Bring in trains

Southasia - - EDITOR'S MAIL - Yamin Az­mat Kabul, Afghanistan

The ar­ti­cle on the rail­way net­work in Afghanistan (or the ab­sence of it) was an in­ter­est­ing read. Afghanistan is one of the few coun­tries in the world that don’t have a rail­ways in­fra­struc­ture. How­ever, in Afghanistan’s case, the sit­u­a­tion is more de­plorable since it is a land­locked coun­try. But it is the people of Afghanistan, es­pe­cially the rulers, who are to blame for this sit­u­a­tion. Var­i­ous Afghan lead­ers have of­ten op­posed the con­struc­tion of a rail­way line, fear­ing that for­eign pow­ers could use it to threaten the coun­try’s in­de­pen­dence. In fact, Afghanistan’s for­mer king Amir Ab­dul Rehman once de­scribed the Bri­tish­built line to Chaman as “a knife pushed into my vi­tals”.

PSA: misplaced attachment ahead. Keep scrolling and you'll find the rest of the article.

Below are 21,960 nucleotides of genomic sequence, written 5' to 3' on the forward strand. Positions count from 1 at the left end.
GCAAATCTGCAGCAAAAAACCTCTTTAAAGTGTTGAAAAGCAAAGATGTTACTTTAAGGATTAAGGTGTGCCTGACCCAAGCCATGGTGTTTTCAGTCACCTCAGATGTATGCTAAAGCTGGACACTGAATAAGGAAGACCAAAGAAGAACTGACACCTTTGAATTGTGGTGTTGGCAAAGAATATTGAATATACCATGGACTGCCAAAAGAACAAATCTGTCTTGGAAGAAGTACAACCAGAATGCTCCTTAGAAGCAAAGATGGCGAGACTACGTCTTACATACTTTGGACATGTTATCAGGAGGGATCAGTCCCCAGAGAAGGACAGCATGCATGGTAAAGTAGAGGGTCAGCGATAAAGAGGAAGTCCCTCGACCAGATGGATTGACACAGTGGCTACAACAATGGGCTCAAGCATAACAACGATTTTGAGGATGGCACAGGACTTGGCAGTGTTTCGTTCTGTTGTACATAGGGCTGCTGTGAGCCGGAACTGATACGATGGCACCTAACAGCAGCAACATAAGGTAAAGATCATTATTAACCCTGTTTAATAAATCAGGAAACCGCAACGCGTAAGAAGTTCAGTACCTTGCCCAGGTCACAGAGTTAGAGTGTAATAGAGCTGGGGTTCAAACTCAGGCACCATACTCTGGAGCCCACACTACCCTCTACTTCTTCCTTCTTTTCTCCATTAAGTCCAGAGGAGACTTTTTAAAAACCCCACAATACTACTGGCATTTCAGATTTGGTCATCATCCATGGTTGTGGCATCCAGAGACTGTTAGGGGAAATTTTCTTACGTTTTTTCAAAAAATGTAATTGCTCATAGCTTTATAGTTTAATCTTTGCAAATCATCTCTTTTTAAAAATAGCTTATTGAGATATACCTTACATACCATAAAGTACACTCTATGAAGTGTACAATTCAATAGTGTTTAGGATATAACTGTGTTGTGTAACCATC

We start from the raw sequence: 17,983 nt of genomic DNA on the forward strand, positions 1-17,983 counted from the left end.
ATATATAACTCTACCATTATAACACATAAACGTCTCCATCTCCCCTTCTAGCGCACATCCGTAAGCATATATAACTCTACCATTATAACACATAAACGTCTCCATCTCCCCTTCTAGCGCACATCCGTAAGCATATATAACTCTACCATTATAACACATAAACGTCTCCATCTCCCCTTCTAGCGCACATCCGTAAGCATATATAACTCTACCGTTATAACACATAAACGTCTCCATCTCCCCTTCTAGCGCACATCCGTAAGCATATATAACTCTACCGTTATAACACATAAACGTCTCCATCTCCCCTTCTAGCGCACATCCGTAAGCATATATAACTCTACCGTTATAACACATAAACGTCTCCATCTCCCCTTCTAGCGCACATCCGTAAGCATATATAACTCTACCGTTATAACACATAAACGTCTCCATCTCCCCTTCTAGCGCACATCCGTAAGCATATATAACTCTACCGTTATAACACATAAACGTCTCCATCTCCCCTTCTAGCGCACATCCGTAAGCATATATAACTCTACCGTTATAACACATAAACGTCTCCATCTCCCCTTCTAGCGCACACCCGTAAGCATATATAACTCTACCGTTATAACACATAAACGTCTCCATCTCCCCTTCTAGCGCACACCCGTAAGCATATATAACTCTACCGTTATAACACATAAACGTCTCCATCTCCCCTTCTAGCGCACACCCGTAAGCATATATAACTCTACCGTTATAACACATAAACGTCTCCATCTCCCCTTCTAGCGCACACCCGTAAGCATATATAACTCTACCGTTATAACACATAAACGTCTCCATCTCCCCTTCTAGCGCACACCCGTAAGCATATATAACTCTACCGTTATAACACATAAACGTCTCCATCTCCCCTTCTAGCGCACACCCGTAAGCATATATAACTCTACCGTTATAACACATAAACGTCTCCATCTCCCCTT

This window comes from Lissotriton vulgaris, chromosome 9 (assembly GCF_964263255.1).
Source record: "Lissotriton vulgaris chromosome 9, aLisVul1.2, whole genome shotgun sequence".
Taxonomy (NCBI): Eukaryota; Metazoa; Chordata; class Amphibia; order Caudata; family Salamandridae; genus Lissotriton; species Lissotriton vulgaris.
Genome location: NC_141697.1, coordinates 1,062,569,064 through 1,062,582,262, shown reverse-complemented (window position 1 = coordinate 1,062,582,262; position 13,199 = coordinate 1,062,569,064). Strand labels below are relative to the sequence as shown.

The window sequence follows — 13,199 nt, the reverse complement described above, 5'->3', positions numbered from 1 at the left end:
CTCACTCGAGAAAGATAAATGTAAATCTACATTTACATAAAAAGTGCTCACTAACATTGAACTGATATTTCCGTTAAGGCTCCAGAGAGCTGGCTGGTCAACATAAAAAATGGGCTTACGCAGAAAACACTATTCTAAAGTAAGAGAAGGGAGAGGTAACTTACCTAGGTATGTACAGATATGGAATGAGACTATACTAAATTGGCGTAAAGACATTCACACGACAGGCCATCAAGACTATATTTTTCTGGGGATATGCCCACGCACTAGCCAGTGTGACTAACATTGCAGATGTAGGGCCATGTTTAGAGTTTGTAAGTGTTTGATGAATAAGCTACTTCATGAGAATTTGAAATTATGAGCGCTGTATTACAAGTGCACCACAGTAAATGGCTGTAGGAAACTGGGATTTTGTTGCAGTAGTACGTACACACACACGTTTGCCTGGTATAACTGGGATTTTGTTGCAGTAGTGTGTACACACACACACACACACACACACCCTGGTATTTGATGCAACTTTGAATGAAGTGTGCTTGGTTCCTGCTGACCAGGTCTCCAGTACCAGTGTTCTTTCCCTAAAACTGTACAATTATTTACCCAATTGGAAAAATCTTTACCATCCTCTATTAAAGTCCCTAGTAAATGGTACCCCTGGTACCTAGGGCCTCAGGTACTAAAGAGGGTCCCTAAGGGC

But now times are chang­ing. The Afghans must re­al­ize that if they have to sur­vive and progress, they need rail­way lines in the coun­try. The ab­sence of rail­way lines only wors­ens the trans­porta­tion of goods and people in the coun­try which has a poor road net­work. Fears such as for­eign pow­ers us­ing the rail­ways to carry out their ne­far­i­ous ac­tiv­i­ties are base­less since for­eign pow­ers have at­tacked the coun­try and oc­cu­pied it for decades – all in the ab­sence of rail­way lines. So I think it is time the Afghans must re­al­ize what is good for them. It is hoped that the new govern­ment will take se­ri­ously the chal­lenge of set­ting up a rail­way net­work across the coun­try.

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